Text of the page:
Page:The Chartist Movement.djvu/56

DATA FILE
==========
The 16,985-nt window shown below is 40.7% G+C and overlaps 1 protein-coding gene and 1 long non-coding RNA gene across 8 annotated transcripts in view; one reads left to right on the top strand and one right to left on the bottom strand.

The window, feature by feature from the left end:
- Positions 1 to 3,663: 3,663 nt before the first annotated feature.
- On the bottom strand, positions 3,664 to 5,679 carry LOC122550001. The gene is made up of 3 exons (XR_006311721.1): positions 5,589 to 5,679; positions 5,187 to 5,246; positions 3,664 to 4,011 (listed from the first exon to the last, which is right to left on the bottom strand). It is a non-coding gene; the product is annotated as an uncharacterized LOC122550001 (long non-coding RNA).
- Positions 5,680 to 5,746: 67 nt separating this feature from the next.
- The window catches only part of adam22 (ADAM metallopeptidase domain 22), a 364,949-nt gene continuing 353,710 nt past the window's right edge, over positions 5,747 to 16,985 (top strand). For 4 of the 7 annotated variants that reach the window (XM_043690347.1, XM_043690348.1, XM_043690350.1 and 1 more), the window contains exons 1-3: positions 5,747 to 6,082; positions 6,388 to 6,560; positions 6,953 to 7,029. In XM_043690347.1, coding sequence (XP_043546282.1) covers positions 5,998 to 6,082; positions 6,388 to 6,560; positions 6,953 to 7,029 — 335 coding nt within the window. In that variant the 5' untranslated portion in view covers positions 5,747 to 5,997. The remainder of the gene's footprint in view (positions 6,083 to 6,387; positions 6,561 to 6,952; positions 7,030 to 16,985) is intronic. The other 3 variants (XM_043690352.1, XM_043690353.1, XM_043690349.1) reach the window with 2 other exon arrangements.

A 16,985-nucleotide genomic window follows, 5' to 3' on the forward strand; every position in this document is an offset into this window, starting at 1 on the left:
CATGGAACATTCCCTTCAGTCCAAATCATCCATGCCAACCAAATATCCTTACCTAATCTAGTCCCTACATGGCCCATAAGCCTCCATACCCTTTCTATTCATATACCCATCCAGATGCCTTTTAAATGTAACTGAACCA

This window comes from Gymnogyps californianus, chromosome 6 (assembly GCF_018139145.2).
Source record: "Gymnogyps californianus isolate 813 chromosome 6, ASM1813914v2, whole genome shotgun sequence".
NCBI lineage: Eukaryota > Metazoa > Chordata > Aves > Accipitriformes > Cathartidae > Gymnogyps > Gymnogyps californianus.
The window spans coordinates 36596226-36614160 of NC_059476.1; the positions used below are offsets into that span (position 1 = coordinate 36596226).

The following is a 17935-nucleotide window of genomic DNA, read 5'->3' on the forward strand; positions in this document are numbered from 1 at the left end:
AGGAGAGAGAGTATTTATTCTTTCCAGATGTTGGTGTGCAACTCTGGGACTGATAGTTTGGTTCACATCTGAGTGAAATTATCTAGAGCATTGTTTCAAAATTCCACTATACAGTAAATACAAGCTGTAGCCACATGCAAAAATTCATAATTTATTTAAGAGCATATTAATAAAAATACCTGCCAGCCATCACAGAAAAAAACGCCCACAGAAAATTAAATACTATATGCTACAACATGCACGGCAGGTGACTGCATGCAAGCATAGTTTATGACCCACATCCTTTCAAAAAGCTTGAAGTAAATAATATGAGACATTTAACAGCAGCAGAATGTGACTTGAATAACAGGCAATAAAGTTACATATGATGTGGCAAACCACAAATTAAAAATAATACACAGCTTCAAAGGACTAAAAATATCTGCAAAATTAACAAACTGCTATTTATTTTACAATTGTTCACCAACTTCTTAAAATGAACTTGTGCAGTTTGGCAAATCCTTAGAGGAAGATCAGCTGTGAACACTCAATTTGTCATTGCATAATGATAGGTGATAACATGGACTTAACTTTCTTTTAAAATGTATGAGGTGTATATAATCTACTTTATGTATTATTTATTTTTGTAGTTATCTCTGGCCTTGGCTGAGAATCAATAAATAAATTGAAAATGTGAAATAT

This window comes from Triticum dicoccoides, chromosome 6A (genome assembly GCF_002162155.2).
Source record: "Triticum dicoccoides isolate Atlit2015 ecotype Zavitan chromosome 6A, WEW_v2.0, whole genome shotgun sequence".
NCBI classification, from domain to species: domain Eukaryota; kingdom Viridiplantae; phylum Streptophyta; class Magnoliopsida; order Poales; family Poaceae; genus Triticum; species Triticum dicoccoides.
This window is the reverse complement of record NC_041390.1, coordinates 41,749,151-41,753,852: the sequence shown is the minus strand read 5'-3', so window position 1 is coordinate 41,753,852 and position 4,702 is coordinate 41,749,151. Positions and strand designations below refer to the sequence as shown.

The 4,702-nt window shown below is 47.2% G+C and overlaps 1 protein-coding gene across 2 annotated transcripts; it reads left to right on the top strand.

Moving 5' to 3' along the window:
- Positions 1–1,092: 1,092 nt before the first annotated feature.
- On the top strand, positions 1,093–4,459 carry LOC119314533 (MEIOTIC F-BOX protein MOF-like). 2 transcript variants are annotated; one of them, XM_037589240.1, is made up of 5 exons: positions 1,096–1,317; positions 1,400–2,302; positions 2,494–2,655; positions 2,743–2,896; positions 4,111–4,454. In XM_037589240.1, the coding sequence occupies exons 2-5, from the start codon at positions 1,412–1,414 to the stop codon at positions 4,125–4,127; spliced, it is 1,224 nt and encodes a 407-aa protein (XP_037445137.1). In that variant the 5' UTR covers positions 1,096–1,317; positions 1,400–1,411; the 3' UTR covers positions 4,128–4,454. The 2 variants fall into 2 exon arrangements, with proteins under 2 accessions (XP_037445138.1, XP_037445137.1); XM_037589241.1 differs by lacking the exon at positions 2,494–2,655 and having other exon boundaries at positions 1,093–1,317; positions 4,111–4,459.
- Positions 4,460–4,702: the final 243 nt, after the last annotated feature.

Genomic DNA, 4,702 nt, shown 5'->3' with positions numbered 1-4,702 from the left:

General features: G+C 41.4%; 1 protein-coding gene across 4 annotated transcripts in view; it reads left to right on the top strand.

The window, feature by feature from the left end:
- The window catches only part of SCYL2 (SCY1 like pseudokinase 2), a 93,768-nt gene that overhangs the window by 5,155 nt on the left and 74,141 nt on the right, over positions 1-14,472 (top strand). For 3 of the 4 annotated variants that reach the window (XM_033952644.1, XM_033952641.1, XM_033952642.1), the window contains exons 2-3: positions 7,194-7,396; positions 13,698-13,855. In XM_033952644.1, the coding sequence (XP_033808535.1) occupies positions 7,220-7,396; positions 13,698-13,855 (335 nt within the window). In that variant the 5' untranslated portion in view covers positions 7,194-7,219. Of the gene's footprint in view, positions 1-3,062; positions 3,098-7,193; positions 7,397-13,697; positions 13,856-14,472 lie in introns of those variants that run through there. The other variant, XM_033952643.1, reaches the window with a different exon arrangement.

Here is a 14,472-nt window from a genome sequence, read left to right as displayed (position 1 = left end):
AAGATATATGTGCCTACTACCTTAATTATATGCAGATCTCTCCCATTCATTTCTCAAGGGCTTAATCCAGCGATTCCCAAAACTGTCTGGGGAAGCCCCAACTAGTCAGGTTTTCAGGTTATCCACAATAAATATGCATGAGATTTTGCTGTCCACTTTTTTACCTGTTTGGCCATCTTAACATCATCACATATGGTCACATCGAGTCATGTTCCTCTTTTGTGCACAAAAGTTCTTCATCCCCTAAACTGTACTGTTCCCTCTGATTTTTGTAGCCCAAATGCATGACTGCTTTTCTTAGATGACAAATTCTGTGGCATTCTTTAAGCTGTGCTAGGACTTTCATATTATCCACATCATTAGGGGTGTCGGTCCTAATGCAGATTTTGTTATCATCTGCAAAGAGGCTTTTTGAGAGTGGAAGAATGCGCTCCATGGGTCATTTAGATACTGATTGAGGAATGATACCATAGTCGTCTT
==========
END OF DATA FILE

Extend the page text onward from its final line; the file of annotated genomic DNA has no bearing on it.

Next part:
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The years 1815–1840 represent the critical years of the Industrial Revolution. The inventions and discoveries of the previous century had provided the framework of a new industrial society, but the real social development, with the ideas, political and economic, and the new social relationships which grew out of it, appeared in full force only in the generation which followed the battle of Waterloo. It was then that the victory of machine production became an acknowledged fact, and with it the supremacy of large-scale production and large-scale organisation over domestic production and organisation. The rapid growth of production for the foreign market gave to industry a more speculative and competitive character, whilst the lack of real knowledge and experience gave rise to rash and ill-considered ventures which helped to give so alarming a character to the crises of 1816, 1826, and 1836. Though fluctuation in trade was not the creation of the Industrial Revolution, it seems clear that the increase of large-scale production for distant markets, with a demand which was seldom gauged with any exactitude, caused these fluctuations to be enormously emphasised, so that the crises above mentioned (with the last of which the Chartist Movement is closely connected) were proportionately far more destructive than depressions in trade now are. The rapid accumulation of capital and the development of credit facilities aided in the rise of a class of employers who were not the owners of the capital which they controlled. Thus the social distance which separated employers and employed was widened as capital seemed to become more and more impersonal. Under the old domestic system the employer resided as a rule in the neighbourhood of his work-people, but the new